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Ron Radosh

Monthly Archives: November 2011

In retrospect, the single most important admission Barack Obama made during the 2008 campaign was when he said that we were moments away “from a fundamental transformation” of the United States. That should have given every American pause, and should have led to the country demanding to know just what he meant by that. Most Americans want a nation that works, an economy that flourishes and provides jobs, and a government whose leaders protect our national security and stand firm against America’s enemies.

There were many reasons why Americans voted for Barack Obama, but I doubt one of them was that they wanted a “fundamental transformation” of a constitutional republic: it always needs improvement, but does not need to be made into something very different than our Founders intended.

What our country has become in the few years of the Obama administration was made evident in a few seminal articles appearing this past week. The November 21 issue of Newsweek performed a very useful service by running a major article about the work of author Peter Schweizer, whose new book Throw Them All Out is making tremendous waves, including a segment on 60 Minutes.

Schweizer, a conservative writer affiliated with the Hoover Institution, has managed to make a major breakthrough into the mainstream media. As Marc Thiessen wrote in his review for the Washington Post (also posted at  the book’s Amazon page):

On Sunday night, CBS News’ 60 Minutes looked into this form of “lawful graft.” The 60 Minutes story exposed, among others, then-House Speaker Nancy Pelosi for participating in a lucrative initial public offering from Visa in 2008 that was not available to the general public, just as a troublesome piece of legislation that would have hurt credit card companies began making its way through the House (the bill never made it to the floor). And it showed how during the 2008 financial crisis, Rep. Spencer Bachus (R-AL) — then-ranking Republican on the House Financial Services Committee — aggressively bought stock options based on apocalyptic briefings he had received the day before from Federal Reserve Chairman Ben Bernanke and Treasury Secretary Hank Paulson.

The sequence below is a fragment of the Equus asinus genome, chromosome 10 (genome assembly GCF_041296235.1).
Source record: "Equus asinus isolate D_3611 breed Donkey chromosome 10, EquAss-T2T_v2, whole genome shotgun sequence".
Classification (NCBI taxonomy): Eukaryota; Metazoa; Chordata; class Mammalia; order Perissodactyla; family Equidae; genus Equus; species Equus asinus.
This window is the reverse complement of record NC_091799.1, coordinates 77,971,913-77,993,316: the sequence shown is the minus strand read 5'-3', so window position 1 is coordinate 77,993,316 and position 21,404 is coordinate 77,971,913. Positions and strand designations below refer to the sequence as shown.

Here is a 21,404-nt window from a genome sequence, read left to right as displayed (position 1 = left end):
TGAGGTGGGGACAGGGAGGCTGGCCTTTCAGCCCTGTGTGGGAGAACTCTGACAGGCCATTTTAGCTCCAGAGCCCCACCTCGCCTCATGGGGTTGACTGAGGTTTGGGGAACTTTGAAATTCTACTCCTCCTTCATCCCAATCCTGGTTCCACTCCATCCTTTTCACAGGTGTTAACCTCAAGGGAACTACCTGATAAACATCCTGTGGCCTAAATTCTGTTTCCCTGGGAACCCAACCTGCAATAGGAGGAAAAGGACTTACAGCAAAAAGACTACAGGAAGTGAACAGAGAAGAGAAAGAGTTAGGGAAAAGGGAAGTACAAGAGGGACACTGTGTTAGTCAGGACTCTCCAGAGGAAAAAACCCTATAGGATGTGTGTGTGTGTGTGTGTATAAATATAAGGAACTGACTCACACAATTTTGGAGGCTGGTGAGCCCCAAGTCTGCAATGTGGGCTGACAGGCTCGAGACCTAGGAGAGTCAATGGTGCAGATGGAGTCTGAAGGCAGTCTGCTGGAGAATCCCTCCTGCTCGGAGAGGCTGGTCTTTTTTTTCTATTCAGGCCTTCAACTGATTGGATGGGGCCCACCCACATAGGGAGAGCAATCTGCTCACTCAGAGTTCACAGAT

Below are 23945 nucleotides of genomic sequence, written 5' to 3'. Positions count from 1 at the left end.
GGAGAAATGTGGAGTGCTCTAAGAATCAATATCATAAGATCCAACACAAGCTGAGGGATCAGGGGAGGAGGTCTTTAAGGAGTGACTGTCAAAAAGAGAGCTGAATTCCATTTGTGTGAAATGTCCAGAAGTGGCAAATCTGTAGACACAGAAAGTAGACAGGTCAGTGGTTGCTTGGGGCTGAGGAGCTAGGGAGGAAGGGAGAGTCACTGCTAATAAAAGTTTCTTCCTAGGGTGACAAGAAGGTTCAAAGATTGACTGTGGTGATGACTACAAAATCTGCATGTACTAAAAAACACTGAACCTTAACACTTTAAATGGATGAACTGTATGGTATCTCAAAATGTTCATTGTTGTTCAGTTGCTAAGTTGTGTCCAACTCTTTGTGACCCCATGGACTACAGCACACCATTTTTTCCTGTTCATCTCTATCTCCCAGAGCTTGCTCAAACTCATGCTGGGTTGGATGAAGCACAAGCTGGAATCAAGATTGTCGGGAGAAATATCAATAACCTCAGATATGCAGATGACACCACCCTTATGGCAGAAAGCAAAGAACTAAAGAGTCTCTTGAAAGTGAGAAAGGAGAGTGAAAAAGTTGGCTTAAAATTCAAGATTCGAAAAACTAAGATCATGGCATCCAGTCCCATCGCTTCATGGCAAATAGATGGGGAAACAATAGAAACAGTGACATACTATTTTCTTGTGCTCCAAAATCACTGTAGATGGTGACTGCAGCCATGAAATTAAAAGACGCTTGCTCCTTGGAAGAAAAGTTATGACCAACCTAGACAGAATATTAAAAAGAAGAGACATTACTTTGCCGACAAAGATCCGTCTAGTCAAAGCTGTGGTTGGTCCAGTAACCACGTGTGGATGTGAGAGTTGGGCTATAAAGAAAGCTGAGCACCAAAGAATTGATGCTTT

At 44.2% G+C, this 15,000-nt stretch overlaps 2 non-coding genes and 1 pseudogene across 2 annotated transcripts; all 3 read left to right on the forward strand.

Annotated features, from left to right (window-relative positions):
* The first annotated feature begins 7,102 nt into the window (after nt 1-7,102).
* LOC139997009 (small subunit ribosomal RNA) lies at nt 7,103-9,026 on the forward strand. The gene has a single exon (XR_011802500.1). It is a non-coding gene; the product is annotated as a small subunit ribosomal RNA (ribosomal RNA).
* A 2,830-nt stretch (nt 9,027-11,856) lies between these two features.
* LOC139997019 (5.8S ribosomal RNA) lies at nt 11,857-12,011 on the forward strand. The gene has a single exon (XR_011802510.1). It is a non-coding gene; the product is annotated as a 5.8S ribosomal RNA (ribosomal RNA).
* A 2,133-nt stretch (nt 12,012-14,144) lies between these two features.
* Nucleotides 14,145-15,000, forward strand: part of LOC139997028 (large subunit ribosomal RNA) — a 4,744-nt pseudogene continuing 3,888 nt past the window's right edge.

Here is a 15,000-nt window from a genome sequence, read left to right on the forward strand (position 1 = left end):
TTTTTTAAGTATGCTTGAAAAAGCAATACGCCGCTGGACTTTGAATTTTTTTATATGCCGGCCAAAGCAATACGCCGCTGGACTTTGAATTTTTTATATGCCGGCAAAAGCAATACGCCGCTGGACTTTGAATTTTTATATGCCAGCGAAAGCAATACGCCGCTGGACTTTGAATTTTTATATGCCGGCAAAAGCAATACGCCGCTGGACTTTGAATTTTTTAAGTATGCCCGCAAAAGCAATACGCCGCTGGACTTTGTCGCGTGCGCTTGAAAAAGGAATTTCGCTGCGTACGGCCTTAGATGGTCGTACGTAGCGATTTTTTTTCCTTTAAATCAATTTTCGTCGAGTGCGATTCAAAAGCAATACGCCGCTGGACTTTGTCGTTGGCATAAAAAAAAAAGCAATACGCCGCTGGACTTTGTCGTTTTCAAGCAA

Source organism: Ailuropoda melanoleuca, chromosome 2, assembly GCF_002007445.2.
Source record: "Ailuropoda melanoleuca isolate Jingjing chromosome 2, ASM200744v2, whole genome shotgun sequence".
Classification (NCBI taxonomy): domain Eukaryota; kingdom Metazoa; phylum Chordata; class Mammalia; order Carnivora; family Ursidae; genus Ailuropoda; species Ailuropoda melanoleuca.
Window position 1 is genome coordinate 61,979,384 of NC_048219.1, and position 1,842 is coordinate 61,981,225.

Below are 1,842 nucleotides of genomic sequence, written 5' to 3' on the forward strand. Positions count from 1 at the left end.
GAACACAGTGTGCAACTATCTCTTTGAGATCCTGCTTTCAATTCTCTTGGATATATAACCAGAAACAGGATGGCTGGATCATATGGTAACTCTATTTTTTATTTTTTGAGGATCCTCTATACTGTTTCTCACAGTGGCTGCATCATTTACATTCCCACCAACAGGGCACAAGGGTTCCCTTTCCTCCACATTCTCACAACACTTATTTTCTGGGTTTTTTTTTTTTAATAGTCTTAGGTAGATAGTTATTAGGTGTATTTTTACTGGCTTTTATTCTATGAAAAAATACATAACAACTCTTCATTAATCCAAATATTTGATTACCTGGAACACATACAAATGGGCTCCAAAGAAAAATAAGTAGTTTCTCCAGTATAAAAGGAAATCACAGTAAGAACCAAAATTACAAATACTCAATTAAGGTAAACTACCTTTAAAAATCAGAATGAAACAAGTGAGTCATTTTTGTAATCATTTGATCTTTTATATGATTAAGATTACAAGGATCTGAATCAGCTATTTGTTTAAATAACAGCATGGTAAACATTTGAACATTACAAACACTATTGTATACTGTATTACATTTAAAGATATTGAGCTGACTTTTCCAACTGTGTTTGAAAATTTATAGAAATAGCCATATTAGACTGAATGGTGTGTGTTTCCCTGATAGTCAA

Republicans and Democrats in Congress have finally achieved bipartisan unity, when it comes to making millions through actions that would get average Americans a lengthy jail term. The term for what they are engaging in is “crony capitalism,” which conservatives and liberals should both demand be ended immediately.

One of the worst offenders is my own representative in the House, Rep. Shelly Capito (R), who sold between $100,000 and $250,000 in shares of Citigroup after leaving a briefing with Hank Paulson and Ben Bernanke. She and her husband then accrued as much as $50,000 in capital gains from the Citigroup transactions made throughout the financial crisis. When she next appears at a town forum in my community — if she dares to — I intend to publicly confront her about her activity and see how she tries to defend herself. I will tell her that as a conservative and a citizen, I find her actions reprehensible, and a good example of everything that is wrong with our political system.

Newsweek also printed an excerpt from Schweizer’s book titled “Obama’s Lucky Friends,” which presents the details on how the president violated every promise he made after coming into office in 2008. Schweizer notes the following:

It would take an entire book to analyze every single grant and government-backed loan doled out since Barack Obama became president. But an examination of grants and guaranteed loans offered by just one stimulus program run by the Department of Energy, for alternative-energy projects, is stunning. The so-called 1705 Loan Guarantee Program and the 1603 Grant Program channeled billions of dollars to all sorts of energy companies. The grants were earmarked for alternative-fuel and green-power projects, so it would not be a surprise to learn that those industries were led by liberals. Furthermore, these were highly competitive grant and loan programs — not usually a hallmark of cronyism. Often fewer than 10 percent of applicants were deemed worthy.

He goes on to reveal how the Obama grants were a model of what we mean by crony capitalism. A large proportion of the winners had Obama campaign connections; 10 members of his finance committee and a dozen of his campaign bundlers got taxpayer money for their own firms, and some politicians who backed Obama launched alternative-energy firms that got grants. As Schweizer writes:

The grant and guaranteed-loan recipients were early backers of Obama before he ran for president, people who continued to give to his campaigns and exclusively to the Democratic Party in the years leading up to 2008. Their political largesse is probably the best investment they ever made in alternative energy. It brought them returns many times over.

One firm, Kleiner Perkins, that had Obama financier John Doerr and Al Gore as partners, found a $16 million investment worth $69 million. But did it create jobs, as the administration promised? Schweizer’s answer:

Meanwhile, the $24 million grant created 40 jobs, according to the government website recovery.gov.